Being me: what it really means to be disabled

Louise Page, who has had four amputations, explains how her disability hasn't changed her essential feeling of who she is.

It wasn’t until I started having bits of me cut off, that I truly understood what it meant to be a disabled person.

I remember one day, after one of my four amputations, that I said to my Dad, “you know, they can keep cutting bits of me away, but I’ll still be me”. And he instantly started to cry. That wasn’t my intention, to make my dad cry. But I think it was then that I genuinely understood physical disability.

When you first have an amputation, you have to wait eight weeks for the wound to heal and the swelling to go down before you can be fitted with a prosthetic. And then of course, you need to learn to walk with it. And at first, you can’t wear it all the time as your body needs to adjust to weight bearing on something that wasn’t designed for bearing the weight of your full body (ie a cut off tibia or femur). So of course there are lots of times you have to go out in public with crutches and a missing leg.

And that means people staring, some people do a double-take, some people try to look very subtly by just looking sideways, some properly stare for a while, I even once had a lady tap her friend on the shoulder and point at me. My approach has always been to ignore the staring. My mum told me I should give everyone who looks a big smile, but maybe I’m not as nice as she is! I just tell myself that I would do the same thing. If we see someone who looks different in any way – excessively thin or fat, or with crazily dyed hair or bad style (one I know I have to confess to… see, I am mean!), then we can’t help staring. It’s just human nature.  So I’ve decided I can handle it, though to be honest I wish it wouldn’t happen…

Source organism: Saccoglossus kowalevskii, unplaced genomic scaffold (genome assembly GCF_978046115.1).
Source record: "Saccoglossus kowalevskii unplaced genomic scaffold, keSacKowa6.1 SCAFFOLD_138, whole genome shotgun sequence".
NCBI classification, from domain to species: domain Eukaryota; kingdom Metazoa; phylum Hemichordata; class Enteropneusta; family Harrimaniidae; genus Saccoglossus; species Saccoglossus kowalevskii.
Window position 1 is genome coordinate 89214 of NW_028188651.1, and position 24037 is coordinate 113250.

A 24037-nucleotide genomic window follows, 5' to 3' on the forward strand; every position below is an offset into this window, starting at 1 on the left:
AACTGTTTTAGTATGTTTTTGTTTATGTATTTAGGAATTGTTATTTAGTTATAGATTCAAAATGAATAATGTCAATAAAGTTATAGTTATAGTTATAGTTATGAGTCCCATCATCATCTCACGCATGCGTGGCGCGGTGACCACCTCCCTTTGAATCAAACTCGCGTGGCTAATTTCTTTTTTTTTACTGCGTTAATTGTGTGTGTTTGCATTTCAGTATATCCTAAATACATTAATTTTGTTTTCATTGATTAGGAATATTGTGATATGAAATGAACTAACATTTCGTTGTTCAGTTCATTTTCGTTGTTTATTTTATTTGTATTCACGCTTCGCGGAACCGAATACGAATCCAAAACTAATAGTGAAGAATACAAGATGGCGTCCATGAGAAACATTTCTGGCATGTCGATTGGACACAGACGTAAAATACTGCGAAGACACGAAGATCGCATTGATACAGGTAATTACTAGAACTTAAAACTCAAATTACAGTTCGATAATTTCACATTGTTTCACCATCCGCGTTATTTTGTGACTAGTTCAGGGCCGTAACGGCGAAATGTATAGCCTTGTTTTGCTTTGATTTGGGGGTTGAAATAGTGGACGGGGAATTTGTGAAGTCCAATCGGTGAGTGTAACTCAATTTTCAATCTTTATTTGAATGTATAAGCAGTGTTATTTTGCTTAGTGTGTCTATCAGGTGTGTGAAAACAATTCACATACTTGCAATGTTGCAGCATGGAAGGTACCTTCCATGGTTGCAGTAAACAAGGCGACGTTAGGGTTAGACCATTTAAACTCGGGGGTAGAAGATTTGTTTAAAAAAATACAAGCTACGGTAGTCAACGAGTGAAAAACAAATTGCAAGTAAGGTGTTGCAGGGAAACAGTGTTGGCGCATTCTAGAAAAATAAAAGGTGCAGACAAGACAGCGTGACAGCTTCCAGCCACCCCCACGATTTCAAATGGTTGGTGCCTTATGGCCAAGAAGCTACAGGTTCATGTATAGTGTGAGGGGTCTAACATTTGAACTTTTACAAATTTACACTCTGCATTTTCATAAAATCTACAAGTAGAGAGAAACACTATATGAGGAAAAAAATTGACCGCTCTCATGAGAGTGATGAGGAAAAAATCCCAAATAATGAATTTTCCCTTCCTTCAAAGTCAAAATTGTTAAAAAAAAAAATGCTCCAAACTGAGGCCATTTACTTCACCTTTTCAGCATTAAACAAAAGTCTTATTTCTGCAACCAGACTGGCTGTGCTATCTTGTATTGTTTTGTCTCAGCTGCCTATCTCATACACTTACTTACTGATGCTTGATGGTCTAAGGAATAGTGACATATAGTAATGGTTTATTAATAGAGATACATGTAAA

The picture above is me during my second year of chemo just after first amputation, Summer 2008

Anyway, the point I was making was that I’m still the same Louise. Weirdly people treat you as a hero or as someone who is especially brave, when you have cancer and/or a disability, especially one that makes dramatic visible changes to your body. And we all seem to think cancer patients will discover the true meaning of what’s important in life. And yes, I have (though I hope I knew that beforehand already). But we also don’t stop being ourselves. I carried on with my Vogue subscription and my addiction to shoes (yes shoes! An amputee who loves shoes… how crazy is that?!) and of course… the handbags (some of you will be breathing a knowing sigh…). But I also carried on being Louise. Wanting to see friends, get dressed up to go out for dinner, read books, go to the theatre, watch trashy TV…

So my disability didn’t change me at all, apart from making walking, carrying things, getting dressed, dancing, walking on a beach, balancing on a bus, dancing, sitting (I could go on forever but I won’t) a hell of a lot harder. I’ve always been me throughout.  And I’ve always tried really hard to make sure everyone around me sees and knows that.

And of course every one of us is different and wants different things from life, so I can only speak for myself. And I think that’s why Diana (my boss at Thistle) values me – because I understand. I just hope after reading this, more people will understand this now too. I may have a disability, but I don’t consider myself disabled (the parking badge comes in very handy though!).  I’m just Louise and no matter what has happened or is yet to happen, I always will be.

This blog was first published on alancainsley.wordpress.com and is reproduced here with permission

Louise. All pictures reproduced with her permission
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In your 30s? You missed out on £26,000 and you're not even protesting